Working with a simple grid would be a big step backwards for Dennis because he is reproducing his knowledge in the third dimension.
My current goal is to be able to construct any pose/angle from scratch with believable anatomy and volumes in a somewhat realistic appearance and without relying on any references
That one looks nice, I like the green color. What are you using to draw your lines?Thanks. For the lines I'm using blacklead pencils from Faber-Castell. They come in various levels of soft/hardness. The green is from some cheap colored pencil by an unheard of brand called Fantasia Colors.
Anatomy aside, I still can't get a good feel of 3d forms in general - when drawing simple 3d primitives I still end up with distortion and crooked angles, and any attempts at foreshortening without any reference end up in total failures :( Any advice on this?I guess it just takes a lot of time and practice until one can accurately render 3D volumes from scratch. I too am struggling with that.
I was trying the 2nd website wishie posted, but all the times seem to be off for me. atleast for the longer poses I noticed them only lasting about half of what theyre supposed to. Anyone else have this issue? MAybe Ill post my stuff later but I cant scan it right now.Had not measured the times while I was drawing but sometimes it felt like some poses didn't stay as long as they should have which I attributed to losing the feeling for time while drawing... odd.
The last body reminds me of my girlfriend. Mmm....
Dennis, this is good work. You will find that you will continue to have that problem for the rest of your artistic career. You will always have multiple skills that are lagging behind the others and it is difficult to choose the strategy in which you deal with them. I'm having problems with it too, currently.The main problem is distractions and too many options/activities which beg for my attention. There are always 100 different things I'd like to pursue and I never find the discipline to follow only one of them at a time. I also don't have an "artistic career", never had an art job, never made a single cent from anything I've created.
Would you say Loomis' Figure drawing book is a good idea for beginners?
Ryu, good paint-over. You articulated the face extremely well. Most realistic human countenance I've probably ever seen, brah.
Dennis, way to go for persevering in your studies (unlike me). Keep it up! I like seeing your progress.The truth is, I don't know what I'm doing anymore and I've lost track of the main goal. I'm in some strange brain-off mode, hoping to improve just by regular practice without putting much thought into it, with no intention to memorize the names of any muscles and bones. I'd like for my subconsciousness to assimilate a natural understanding of how things/people look. The hope is that something like that will come auto-magically just by drawing regularly. I'll keep doing this for some time and see how it works. If it doesn't I can still open the books and take a more scholarly approach (which I think of as not being fun enough to pursue for the moment).
If you can't finish the sketch in 120sec, why not just pause it? What's wrong with that? The goal isn't speed sketching, it's learning anat. Just a thought.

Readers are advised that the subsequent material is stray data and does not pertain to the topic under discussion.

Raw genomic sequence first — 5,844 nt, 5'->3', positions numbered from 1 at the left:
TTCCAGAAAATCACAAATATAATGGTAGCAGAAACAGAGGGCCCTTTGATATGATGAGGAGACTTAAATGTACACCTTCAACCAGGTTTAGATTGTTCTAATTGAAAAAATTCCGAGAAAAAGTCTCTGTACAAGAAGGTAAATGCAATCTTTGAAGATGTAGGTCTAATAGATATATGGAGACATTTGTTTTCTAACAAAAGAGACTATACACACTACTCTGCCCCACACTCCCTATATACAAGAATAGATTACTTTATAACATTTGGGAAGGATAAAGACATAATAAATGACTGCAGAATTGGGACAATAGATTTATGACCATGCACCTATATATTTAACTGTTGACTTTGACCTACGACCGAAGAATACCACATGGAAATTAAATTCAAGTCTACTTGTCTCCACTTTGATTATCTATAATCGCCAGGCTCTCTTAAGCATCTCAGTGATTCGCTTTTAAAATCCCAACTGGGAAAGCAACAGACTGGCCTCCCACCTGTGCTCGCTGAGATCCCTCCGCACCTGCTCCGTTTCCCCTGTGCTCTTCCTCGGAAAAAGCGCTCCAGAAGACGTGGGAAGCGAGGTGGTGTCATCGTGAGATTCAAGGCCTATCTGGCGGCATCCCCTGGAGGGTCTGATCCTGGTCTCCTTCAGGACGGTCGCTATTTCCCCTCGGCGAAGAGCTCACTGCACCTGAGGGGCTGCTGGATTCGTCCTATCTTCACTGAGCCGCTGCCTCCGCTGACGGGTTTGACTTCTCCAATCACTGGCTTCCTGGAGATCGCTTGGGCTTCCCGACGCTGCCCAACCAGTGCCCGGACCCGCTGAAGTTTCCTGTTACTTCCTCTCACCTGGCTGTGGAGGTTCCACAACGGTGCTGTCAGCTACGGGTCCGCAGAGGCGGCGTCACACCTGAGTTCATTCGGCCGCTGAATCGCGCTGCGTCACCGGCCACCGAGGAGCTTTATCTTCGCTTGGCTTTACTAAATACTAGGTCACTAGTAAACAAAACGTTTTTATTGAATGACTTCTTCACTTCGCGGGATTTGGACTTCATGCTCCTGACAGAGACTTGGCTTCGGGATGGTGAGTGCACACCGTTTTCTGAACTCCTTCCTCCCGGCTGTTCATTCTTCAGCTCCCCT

I really want to add snat sketches to my daily practices . . . might use that site.
Question - how do you feel, personally, that you've improved since you've been doing all these study rounds?
Perhaps reticence, unease, something like that.
As to your question, that's what figure drawing is. Studying real human beings in positions that signify this or that emotion. If you have the time and means I wholeheartedly suggest working from a model. If you can direct them when they pose, all the better.
The piece itself has gone far since the last post. I can post the process so far in steps, animated in .gif form, if anyone's interested.I love process animations. I am interested.
The best recourse in the world is finding a local life drawing class. They can be quite cheap if you find the right ones, 5 or 10 dollars for a few hours untutored :y:.
Does anyone know of a book that shows photos of people walking with like a grid background to tell distances properly? IIRC It was pretty old. If not, does anyone know where I could find something of that sort... :'(. Its for a math paper due tomorrow :-[.Would an animated photo help? http://youtu.be/G8Veye-N0A4
I am glad, so a tiny part of the A+ you will get for that paper is mine! :crazy:
You can't directly apply the proportions of the face to those of the skull, lots of things are totally different; and the main proportions you're going for (the roughly 3 noses in a face rule) isn't very applicable for the skull, considering flesh adds a lot of different variables to the face.Shouldn't it still work as a rough guide though? I mean, muscle doesn't add anything height wise and the features remain in the same general places as a blank, emotionless face. The nose is over the nasel cavity, the teeth go in the mouth, and the eyes aren't going to leave their sockets.
The main problem is the width of skull. The eye sockets are far too big, and also too far out from each other. Fixing that will pretty much solve the problem with the proportions I feel (perhaps narrow down the cranial a bit too, to fit with the smaller orbit size).Completely agree that the eye sockets were/are the main problem. Fixed? How else can I improve?
picarto chat pestered me to post morePicarto chat has done well to pester you with that request. :D